All of this craziness is because I refused to shoot JPG mode. If I had, the 2008 iMac would still be great. Someone out there is loving their new 24" iMac they just bought on eBay and questions why anyone would have sold it. If you're a sensible person, then just be happy with your JPGs, but if you're like me, and want the fully quality of RAW mode photography, then give some serious consideration to a Mac Pro over an iMac. I believe that I'll still be using this computer (with various upgrades) 4-5 years out, where I couldn't stand the iMac anymore after 2 years. The extra price of a Mac Pro becomes worth it when you realize how much longer you'll be using it.

If you shoot RAW mode and don't want to scream at your computer in a couple of years, then consider a Mac Pro over an iMac. You can still buy brand new 2009 model Mac Pros for cheap. Consider this one - an 8-core 2.26GHz for $2500, or this one - a 4-core 2.66GHZ for $1899.

If you're a serious photographer and you can convince yourself to go for it, I'm sure you'll be glad you bought the (more) future-proof Mac Pro over the sexy, but what-you-see-is-what-you-get iMac.

Wednesday, November 10, 2010

ETTL in the Studio

Strobist info:
* Key: 580EX II and 430EX II in a Westcott 28" Softbox above, camera right
* 430EX II in Morris 15x18" Softbox, camera left

* Savage 107" Seamless Charcoal Paper

In my past studio work, I'd use an Alien Bee B800 and several old Nikon speedlights triggered optically and by Pocket Wizards - all in full manual mode. This gives total control, but requires a lot more setup and tinkering. If the subject will stay still, you're set, but if you meter for the subject to be three feet from the key light and they move back a foot, they've just underexposed themselves a little bit. If they move closer by a foot, the difference is even more obvious, and you might clip some highlights.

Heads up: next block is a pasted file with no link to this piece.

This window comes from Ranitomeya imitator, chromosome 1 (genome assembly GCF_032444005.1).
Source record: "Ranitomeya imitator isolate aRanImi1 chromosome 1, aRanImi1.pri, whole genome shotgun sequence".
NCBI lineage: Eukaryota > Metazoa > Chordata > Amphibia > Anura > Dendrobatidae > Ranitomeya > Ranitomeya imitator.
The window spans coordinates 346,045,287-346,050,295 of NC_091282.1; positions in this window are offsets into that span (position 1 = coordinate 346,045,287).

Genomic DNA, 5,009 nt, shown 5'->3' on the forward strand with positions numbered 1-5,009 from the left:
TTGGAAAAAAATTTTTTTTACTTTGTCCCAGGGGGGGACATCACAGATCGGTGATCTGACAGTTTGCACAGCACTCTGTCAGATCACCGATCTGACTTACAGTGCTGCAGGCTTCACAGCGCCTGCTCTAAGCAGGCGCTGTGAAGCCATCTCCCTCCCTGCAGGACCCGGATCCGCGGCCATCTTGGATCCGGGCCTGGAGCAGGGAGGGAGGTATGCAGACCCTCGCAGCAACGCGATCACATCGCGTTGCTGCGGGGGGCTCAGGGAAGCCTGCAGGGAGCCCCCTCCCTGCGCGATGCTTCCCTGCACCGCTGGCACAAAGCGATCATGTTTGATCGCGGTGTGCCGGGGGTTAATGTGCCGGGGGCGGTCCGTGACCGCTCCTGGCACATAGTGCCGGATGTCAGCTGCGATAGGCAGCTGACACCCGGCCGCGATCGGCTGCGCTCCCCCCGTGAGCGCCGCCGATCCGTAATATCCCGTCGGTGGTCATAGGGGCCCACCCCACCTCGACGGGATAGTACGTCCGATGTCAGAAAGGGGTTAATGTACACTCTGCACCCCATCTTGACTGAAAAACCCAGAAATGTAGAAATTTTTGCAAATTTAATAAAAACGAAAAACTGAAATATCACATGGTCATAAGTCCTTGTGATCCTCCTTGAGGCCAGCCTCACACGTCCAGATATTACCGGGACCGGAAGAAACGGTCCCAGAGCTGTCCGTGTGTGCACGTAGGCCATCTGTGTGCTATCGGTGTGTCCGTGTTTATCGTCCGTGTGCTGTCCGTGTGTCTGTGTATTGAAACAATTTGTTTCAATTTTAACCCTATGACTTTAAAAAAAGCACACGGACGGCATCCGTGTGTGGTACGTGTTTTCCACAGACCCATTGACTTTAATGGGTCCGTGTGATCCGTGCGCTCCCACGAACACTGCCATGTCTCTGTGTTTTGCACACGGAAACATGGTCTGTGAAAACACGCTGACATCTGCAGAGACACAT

This is where ETTL (Canon's fully automatic flash metering) really helps out. Here, I used a 580EX II on-camera to trigger three remote flashes - a 580EX and two 430EX II's. The remote 580ex and one of the 430ex's were in my softbox, camera right in group "A" and the other 430EX was in group B.

With ETTL, I can set the ratio of the two groups (A:B) in-camera - their power isn't determined until a split second before the shot. As I press the shutter, the on-camera 580EX quickly sends out coded pulses of light that tell each of the remote flash groups to send out a pulse of light at a known power. The camera quickly meters those pulses, then figures out how bright each flash needs to be. It then sends out another message to the flashes telling them how much power to use, and to fire at the same time. This all happens immediately before the shot - just about too fast to notice.

The drawback of ETTL is that two back-to-back shots might have slightly different exposures, but in the case of shooting children, the benefits outweigh it. If the kid moves forward, the flashes will fire with less power. If the kid moves back, the flashes fire with more. If the kid moves toward one light or the other, each light compensates accordingly.

In this shot, I used A:B mode on the flash with a ratio of 4:1 - the fill flash was 2 stops weaker (1/4 as bright) as key, just to fill in the shadows a little bit. Total flash exposure compensation was +2/3eV, which, sure enough, meant darkening it 2/3 stops in post-processing (but that's okay, because it actually reduces ISO noise to darken a photo). I was impressed at how well ETTL did. The on-camera flash was told not to contribute to the shot - just to master the remote slave flashes.

You may be wondering why I used two flashes in the key softbox - I've never done that before, and I didn't plan on it this time. It was a quick hack at the last second, because the 580EX II key light wasn't recharging as fast as I wanted, so I ball-bungeed a 430EX II next to it. With two flashes, each didn't have to work as hard, so recharging was faster.

Tuesday, October 5, 2010

Why I Shoot RAW (shoot-to-the-right edition)

Because horribly overexposed shots like this:

Roger Rabbit - original